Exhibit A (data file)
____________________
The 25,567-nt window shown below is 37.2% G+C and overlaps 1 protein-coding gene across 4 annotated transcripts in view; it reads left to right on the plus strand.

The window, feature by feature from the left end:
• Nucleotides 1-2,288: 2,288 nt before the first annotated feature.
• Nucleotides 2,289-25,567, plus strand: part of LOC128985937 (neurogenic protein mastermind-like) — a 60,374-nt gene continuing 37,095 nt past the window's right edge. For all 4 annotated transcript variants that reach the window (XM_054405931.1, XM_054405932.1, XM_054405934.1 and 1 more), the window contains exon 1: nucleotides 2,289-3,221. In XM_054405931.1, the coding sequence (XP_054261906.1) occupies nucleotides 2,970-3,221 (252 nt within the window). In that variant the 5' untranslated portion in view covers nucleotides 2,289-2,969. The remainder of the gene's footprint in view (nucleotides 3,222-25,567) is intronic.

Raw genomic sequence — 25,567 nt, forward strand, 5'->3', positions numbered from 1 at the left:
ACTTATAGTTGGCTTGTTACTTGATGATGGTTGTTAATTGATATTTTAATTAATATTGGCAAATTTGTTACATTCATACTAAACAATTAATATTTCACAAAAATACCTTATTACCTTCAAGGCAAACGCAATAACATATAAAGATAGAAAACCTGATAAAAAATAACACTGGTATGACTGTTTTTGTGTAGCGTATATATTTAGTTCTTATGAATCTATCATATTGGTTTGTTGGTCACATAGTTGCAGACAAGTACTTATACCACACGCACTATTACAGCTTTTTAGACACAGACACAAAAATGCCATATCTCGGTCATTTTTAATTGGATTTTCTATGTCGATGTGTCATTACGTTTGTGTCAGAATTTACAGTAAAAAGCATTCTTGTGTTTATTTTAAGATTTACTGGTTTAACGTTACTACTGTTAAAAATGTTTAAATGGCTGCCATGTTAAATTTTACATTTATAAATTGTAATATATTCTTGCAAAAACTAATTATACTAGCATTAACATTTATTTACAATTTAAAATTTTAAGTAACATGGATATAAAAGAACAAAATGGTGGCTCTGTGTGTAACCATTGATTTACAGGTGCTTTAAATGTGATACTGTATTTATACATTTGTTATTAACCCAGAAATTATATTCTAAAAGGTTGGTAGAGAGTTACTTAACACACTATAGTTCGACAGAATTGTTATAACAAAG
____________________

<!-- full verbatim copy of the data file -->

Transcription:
The 25,567-nt window shown below is 37.2% G+C and overlaps 1 protein-coding gene across 4 annotated transcripts in view; it reads left to right on the plus strand.

The window, feature by feature from the left end:
• Nucleotides 1-2,288: 2,288 nt before the first annotated feature.
• Nucleotides 2,289-25,567, plus strand: part of LOC128985937 (neurogenic protein mastermind-like) — a 60,374-nt gene continuing 37,095 nt past the window's right edge. For all 4 annotated transcript variants that reach the window (XM_054405931.1, XM_054405932.1, XM_054405934.1 and 1 more), the window contains exon 1: nucleotides 2,289-3,221. In XM_054405931.1, the coding sequence (XP_054261906.1) occupies nucleotides 2,970-3,221 (252 nt within the window). In that variant the 5' untranslated portion in view covers nucleotides 2,289-2,969. The remainder of the gene's footprint in view (nucleotides 3,222-25,567) is intronic.

Raw genomic sequence — 25,567 nt, forward strand, 5'->3', positions numbered from 1 at the left:
ACTTATAGTTGGCTTGTTACTTGATGATGGTTGTTAATTGATATTTTAATTAATATTGGCAAATTTGTTACATTCATACTAAACAATTAATATTTCACAAAAATACCTTATTACCTTCAAGGCAAACGCAATAACATATAAAGATAGAAAACCTGATAAAAAATAACACTGGTATGACTGTTTTTGTGTAGCGTATATATTTAGTTCTTATGAATCTATCATATTGGTTTGTTGGTCACATAGTTGCAGACAAGTACTTATACCACACGCACTATTACAGCTTTTTAGACACAGACACAAAAATGCCATATCTCGGTCATTTTTAATTGGATTTTCTATGTCGATGTGTCATTACGTTTGTGTCAGAATTTACAGTAAAAAGCATTCTTGTGTTTATTTTAAGATTTACTGGTTTAACGTTACTACTGTTAAAAATGTTTAAATGGCTGCCATGTTAAATTTTACATTTATAAATTGTAATATATTCTTGCAAAAACTAATTATACTAGCATTAACATTTATTTACAATTTAAAATTTTAAGTAACATGGATATAAAAGAACAAAATGGTGGCTCTGTGTGTAACCATTGATTTACAGGTGCTTTAAATGTGATACTGTATTTATACATTTGTTATTAACCCAGAAATTATATTCTAAAAGGTTGGTAGAGAGTTACTTAACACACTATAGTTCGACAGAATTGTTATAACAAAG